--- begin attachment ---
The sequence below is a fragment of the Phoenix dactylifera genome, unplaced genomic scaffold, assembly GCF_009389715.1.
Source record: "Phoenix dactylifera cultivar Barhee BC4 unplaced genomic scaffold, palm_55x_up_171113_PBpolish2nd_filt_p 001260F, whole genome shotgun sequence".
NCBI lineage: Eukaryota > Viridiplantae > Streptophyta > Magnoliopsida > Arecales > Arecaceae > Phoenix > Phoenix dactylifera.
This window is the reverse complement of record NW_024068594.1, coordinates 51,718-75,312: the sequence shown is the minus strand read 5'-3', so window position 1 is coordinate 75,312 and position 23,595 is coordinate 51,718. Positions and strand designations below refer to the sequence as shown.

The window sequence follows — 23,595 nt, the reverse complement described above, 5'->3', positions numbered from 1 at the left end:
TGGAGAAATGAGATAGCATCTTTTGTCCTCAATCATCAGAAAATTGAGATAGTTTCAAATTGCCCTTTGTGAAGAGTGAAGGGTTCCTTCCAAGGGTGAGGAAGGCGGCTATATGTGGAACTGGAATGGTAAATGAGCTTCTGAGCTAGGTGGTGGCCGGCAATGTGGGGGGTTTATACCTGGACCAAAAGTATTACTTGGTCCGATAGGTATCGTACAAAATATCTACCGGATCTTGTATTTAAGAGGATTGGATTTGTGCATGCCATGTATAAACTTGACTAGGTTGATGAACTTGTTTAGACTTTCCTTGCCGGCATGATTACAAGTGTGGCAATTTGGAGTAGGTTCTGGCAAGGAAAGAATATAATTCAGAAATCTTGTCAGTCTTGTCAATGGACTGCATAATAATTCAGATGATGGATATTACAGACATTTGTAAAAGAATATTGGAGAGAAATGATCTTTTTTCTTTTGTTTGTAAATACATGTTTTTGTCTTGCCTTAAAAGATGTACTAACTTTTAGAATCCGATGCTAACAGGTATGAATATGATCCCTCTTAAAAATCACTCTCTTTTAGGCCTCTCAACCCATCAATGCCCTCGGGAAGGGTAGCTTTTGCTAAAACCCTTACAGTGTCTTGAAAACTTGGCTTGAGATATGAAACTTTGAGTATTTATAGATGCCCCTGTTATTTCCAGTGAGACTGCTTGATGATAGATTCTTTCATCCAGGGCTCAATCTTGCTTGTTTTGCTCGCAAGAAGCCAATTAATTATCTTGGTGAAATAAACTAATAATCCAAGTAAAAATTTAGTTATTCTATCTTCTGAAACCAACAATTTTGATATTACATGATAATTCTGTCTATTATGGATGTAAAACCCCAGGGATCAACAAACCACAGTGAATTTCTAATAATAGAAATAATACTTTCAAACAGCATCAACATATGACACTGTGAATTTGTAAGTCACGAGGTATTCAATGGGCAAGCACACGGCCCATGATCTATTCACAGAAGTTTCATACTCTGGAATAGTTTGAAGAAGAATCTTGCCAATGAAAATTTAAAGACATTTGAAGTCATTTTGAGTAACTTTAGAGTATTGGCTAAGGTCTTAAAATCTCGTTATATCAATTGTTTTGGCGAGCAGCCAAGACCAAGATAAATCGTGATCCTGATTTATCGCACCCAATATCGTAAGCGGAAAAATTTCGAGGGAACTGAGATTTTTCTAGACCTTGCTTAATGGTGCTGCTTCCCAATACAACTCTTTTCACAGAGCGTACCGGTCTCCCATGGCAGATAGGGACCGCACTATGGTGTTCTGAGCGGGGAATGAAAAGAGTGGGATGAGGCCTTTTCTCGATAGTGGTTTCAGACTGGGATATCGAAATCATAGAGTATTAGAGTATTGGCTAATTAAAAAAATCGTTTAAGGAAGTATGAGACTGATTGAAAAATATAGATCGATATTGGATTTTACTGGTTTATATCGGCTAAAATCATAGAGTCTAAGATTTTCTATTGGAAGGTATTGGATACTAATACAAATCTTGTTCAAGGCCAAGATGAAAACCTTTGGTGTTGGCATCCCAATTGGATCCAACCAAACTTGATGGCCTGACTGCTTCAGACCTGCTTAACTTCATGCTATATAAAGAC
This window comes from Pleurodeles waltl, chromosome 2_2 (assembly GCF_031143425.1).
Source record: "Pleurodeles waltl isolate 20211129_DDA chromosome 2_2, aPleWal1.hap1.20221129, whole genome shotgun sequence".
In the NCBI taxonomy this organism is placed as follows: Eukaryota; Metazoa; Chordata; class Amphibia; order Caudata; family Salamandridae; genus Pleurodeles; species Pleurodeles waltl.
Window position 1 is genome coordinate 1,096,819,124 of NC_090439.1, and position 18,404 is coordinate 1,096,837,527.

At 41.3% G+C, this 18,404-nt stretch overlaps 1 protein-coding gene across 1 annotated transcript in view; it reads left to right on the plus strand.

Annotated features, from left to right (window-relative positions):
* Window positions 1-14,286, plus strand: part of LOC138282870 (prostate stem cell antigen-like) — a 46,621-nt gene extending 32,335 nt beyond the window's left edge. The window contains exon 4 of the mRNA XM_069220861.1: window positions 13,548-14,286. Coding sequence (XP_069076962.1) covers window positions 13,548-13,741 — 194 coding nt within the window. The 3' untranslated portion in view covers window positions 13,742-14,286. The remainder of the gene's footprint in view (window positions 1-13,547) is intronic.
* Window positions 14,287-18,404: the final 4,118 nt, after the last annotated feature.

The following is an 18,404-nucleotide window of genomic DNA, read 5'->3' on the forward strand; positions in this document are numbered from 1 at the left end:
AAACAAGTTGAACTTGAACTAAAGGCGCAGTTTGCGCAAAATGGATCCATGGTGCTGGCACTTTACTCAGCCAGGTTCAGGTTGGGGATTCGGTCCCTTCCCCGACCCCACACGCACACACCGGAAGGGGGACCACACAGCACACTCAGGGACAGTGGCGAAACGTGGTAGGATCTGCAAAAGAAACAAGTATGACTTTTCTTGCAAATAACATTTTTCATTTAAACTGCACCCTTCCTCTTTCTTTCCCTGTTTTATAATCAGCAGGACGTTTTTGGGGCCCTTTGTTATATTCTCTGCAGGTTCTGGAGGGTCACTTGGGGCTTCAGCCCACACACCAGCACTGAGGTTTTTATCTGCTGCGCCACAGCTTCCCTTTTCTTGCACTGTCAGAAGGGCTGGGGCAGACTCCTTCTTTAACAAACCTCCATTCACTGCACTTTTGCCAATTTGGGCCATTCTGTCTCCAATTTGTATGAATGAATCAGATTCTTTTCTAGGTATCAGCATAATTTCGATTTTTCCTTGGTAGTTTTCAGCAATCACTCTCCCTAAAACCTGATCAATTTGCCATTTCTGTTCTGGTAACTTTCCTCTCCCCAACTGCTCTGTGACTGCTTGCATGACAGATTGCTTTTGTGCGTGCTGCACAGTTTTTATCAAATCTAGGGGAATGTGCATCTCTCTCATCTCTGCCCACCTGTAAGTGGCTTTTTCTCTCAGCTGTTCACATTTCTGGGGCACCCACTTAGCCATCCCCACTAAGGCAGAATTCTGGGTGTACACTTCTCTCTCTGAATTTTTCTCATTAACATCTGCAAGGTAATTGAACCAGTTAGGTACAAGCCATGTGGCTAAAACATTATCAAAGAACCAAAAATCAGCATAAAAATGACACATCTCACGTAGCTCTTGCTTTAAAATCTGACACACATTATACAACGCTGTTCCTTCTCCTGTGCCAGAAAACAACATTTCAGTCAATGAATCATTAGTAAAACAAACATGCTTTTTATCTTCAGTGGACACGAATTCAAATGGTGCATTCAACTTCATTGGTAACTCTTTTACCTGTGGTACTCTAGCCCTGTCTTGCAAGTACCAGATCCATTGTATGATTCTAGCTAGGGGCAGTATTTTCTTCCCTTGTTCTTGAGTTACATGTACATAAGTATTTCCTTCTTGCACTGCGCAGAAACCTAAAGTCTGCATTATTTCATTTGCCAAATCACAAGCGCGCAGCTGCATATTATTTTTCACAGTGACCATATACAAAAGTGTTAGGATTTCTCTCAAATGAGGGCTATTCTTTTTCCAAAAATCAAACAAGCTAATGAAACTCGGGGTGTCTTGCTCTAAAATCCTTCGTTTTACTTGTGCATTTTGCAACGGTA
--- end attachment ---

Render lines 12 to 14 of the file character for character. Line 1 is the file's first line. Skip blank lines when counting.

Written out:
Annotated features, from left to right (window-relative positions):
* Window positions 1-14,286, plus strand: part of LOC138282870 (prostate stem cell antigen-like) — a 46,621-nt gene extending 32,335 nt beyond the window's left edge. The window contains exon 4 of the mRNA XM_069220861.1: window positions 13,548-14,286. Coding sequence (XP_069076962.1) covers window positions 13,548-13,741 — 194 coding nt within the window. The 3' untranslated portion in view covers window positions 13,742-14,286. The remainder of the gene's footprint in view (window positions 1-13,547) is intronic.
* Window positions 14,287-18,404: the final 4,118 nt, after the last annotated feature.